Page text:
HINCKLEY, Minn. — Doug Holman pulled up to the pumps at Tobies and spent $260 to fill up his Ford pickup and the speedboat he was hauling to Lutsen, Minn., for his family's annual July 4th getaway.
"In total, this trip is going to cost me more than $1,000 for gas," Holman said. On the same trip a year ago, he paid $450.
This won't be the last time Holman takes out the boat in 2022, but the Edina construction company owner said he won't be going out every week like he did last year. Gas, now priced at nearly $5 per gallon, is too expensive.
Holman is one of many Minnesotans who have been forced by record gas price to cut back on their travel. People across the country are retrenching as gasoline tops levels not seen since 2008, when prices hung stubbornly above $4 a gallon before crashing with the economy later that year.
Economists partly blame the current spike on the decision by many countries to ban Russian energy imports because of Moscow's invasion of Ukraine, which drove up global oil and natural gas prices. But even before the war, U.S. prices were being shaped by rising consumer demand and a squeeze caused by maintenance-related refinery shutdowns.
Although demand has dipped because of the soaring prices, the decline has been modest compared with the nearly 30% drop at the start of the pandemic in 2020.
"There are a lot more people traveling by choice this year," said Patrick De Haan, head of petroleum analysis at Gas Buddy, which tracks fuel prices across the U.S.
But people aren't traveling as much as they'd like. According to recent survey commissioned by the American Hotel and Lodging Association, 57% of Americans plan to take fewer leisure trips this summer because of gas prices, while 33% are cancelling trips. Altogether, 82% of respondents said fuel prices will have some impact on where they go.
Connor and Taylor Goodwin of Austin, Minn., decided to take their young daughter to Duluth this week instead of 560 miles west into South Dakota. The switch should save them about $200.
"Northern Minnesota is beautiful, too, but we usually go to South Dakota at this time of year," Connor Goodwin said as he and his family ate cinnamon rolls in the parking lot of Tobies in Hinckley. "It's hard to go out of state when gas prices are this high."
Chris Hickle, co-owner of Tobies, said high gas prices are probably responsible for an overall sales decline of 5% this year. One of the most popular truck stops in Minnesota, Tobies draws thousands of Interstate 35 travelers daily because of its baked goods and adjoining restaurant.
In interviews with more than 40 motorists at the truck stop and in the Twin Cities area this week, most said they were cutting back other expenses so they could afford to travel. Some were carpooling more or combining trips. Others were going out less to restaurants and movie theaters.
Julie Hernandez-Corado, who lives in rural Sandstone, Minn., said her two grandchildren have been virtually trapped at her home most of the summer because their friends live at least 45 minutes away. Despite economizing, she still spends $300 to $500 on gas weekly to buy groceries and make other necessary trips.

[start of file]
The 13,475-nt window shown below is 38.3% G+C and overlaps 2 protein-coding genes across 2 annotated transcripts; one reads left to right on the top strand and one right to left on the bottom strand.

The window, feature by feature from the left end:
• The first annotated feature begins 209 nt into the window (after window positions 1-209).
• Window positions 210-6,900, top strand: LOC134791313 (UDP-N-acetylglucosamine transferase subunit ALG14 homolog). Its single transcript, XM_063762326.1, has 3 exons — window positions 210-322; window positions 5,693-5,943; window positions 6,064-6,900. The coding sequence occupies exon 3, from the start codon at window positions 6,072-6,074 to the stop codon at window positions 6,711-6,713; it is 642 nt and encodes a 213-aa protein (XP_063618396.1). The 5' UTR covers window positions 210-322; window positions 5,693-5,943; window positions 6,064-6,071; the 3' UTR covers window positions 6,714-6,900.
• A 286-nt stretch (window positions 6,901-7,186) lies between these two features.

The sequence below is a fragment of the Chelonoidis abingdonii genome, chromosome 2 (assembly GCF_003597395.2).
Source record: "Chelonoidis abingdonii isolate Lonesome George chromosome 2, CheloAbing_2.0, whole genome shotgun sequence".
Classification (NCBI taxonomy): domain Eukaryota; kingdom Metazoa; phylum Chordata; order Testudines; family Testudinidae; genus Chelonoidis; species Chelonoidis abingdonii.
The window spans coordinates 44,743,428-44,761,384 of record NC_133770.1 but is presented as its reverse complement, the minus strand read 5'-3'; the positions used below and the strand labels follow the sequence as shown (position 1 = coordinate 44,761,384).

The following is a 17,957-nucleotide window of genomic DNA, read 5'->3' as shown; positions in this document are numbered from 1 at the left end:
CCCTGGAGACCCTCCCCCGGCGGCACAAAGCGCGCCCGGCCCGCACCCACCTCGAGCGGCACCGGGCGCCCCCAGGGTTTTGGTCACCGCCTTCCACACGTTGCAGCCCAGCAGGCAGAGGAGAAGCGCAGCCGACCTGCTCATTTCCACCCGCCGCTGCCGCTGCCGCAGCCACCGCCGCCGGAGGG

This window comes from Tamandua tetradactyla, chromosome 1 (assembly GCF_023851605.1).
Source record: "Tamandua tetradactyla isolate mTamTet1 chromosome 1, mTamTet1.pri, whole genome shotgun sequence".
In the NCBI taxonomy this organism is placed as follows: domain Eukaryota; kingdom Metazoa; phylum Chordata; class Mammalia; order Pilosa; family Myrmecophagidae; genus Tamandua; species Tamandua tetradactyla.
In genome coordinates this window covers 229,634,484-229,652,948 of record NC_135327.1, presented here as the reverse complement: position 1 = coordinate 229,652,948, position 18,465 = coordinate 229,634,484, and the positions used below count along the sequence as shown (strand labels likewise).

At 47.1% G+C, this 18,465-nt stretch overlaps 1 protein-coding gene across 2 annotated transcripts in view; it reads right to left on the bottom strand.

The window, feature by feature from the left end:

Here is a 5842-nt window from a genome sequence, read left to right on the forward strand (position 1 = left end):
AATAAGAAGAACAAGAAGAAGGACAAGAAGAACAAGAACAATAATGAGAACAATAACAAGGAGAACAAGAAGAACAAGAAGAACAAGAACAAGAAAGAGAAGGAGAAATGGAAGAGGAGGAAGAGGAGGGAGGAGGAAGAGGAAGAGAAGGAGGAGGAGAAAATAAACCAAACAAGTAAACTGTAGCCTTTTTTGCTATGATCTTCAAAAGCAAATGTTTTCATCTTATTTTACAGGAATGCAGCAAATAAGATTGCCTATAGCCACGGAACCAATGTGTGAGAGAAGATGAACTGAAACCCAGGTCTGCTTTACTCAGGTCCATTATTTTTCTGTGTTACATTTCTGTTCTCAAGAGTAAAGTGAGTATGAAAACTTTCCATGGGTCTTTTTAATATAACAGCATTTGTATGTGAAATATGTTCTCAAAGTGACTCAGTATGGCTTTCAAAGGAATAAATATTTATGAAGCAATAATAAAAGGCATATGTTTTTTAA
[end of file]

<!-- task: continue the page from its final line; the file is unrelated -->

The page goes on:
"I have to travel a lot to get anywhere," Hernandez-Corado said. "Walmart is 45 minutes away. It's 70 miles for a hair appointment."
She said she now spends more on gas than on her mortgage.
"It's insanity," she said as she filled her GMC Yukon at Tobies. "We're having no fun because you have to pay your bills."
Mark Bergen, an economist at the University of Minnesota who studies pricing issues, said rural residents are among those hardest hit by gas prices because they tend to travel longer distances and don't have access to mass transit.
Bergen said that if gas prices stay high, families will make more significant changes, such as switching to more fuel-efficient vehicles, moving closer to mass transit and even changing jobs to cut down on commutes.
"Six to 12 months from now, you will see people make bigger structural changes to reduce their exposure to gas prices," he said. "Now, we're more in the limited reaction stage."
Lauren Olson, whose family stopped at Tobies on their way from Eagan to Duluth, said her Jeep Cherokee gets about 15 miles per gallon and high gas prices made her realize it's time to get rid of it.
"We've been thinking about an electric vehicle for a while, and this sealed the deal," said Olson, whose family has dropped plans to visit Yellowstone or Glacier National Park this year.
At Costco in Eden Prairie, where long lines for discounted gas have caused traffic jams on nearby streets this summer, Mohamed Ahmad waited almost 15 minutes to fill up his Mitsubishi Lancer. He said he has parked his Volkswagen at home for the past three months, cutting his weekly fuel bill from $150 to $60 or $70.
"It's a big inconvenience," Ahmad said.
Abdirahman Abdul said he is working an extra three to four hours a week as an Uber driver to help cover higher gas prices.
"We're cutting back on absolutely everything," Abdul said. Among the family's cutbacks: His six children have yet to see the most recent "Doctor Strange" movie, which came out in early June.
Federal officials project gas prices to drop to around $4.27 a gallon by fall. Oil prices are down more than 10% from the peak reached three weeks ago. Refinery utilization rates are climbing, but capacity remains 6% lower than before the pandemic.
Gas Buddy's De Haan said most motorists could cut gas expense by 10 to 20% by driving more fuel efficiently. He said he recently squeezed an extra 125 miles out of a tank of gas by slowing from 75 mph to 55 mph on the freeway and taking other steps to reduce consumption.
"People give up on their plans rather than figure out how to drive more fuel efficiently," De Haan said. "It's the one thing Americans completely overlook."